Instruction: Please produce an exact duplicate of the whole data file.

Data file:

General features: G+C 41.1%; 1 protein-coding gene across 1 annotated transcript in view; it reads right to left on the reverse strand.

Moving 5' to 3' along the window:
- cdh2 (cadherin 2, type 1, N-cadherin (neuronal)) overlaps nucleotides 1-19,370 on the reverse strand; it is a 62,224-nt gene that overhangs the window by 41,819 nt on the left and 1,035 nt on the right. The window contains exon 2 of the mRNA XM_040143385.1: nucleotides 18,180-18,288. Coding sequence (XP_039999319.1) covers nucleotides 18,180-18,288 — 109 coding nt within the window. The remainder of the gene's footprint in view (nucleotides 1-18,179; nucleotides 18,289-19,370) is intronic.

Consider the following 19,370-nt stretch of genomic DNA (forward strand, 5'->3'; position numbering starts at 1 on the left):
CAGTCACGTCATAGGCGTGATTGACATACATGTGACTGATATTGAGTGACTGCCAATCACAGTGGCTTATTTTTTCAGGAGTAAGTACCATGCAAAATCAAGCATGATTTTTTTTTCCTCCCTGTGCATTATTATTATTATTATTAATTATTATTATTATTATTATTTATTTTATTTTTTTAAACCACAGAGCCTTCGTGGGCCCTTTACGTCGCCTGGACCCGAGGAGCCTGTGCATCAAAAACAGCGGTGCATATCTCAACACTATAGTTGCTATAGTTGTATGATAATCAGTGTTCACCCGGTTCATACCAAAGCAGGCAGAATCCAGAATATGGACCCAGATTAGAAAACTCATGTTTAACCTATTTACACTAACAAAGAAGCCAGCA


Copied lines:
General features: G+C 41.1%; 1 protein-coding gene across 1 annotated transcript in view; it reads right to left on the reverse strand.

Moving 5' to 3' along the window:
- cdh2 (cadherin 2, type 1, N-cadherin (neuronal)) overlaps nucleotides 1-19,370 on the reverse strand; it is a 62,224-nt gene that overhangs the window by 41,819 nt on the left and 1,035 nt on the right. The window contains exon 2 of the mRNA XM_040143385.1: nucleotides 18,180-18,288. Coding sequence (XP_039999319.1) covers nucleotides 18,180-18,288 — 109 coding nt within the window. The remainder of the gene's footprint in view (nucleotides 1-18,179; nucleotides 18,289-19,370) is intronic.

Consider the following 19,370-nt stretch of genomic DNA (forward strand, 5'->3'; position numbering starts at 1 on the left):
CAGTCACGTCATAGGCGTGATTGACATACATGTGACTGATATTGAGTGACTGCCAATCACAGTGGCTTATTTTTTCAGGAGTAAGTACCATGCAAAATCAAGCATGATTTTTTTTTCCTCCCTGTGCATTATTATTATTATTATTAATTATTATTATTATTATTATTTATTTTATTTTTTTAAACCACAGAGCCTTCGTGGGCCCTTTACGTCGCCTGGACCCGAGGAGCCTGTGCATCAAAAACAGCGGTGCATATCTCAACACTATAGTTGCTATAGTTGTATGATAATCAGTGTTCACCCGGTTCATACCAAAGCAGGCAGAATCCAGAATATGGACCCAGATTAGAAAACTCATGTTTAACCTATTTACACTAACAAAGAAGCCAGCA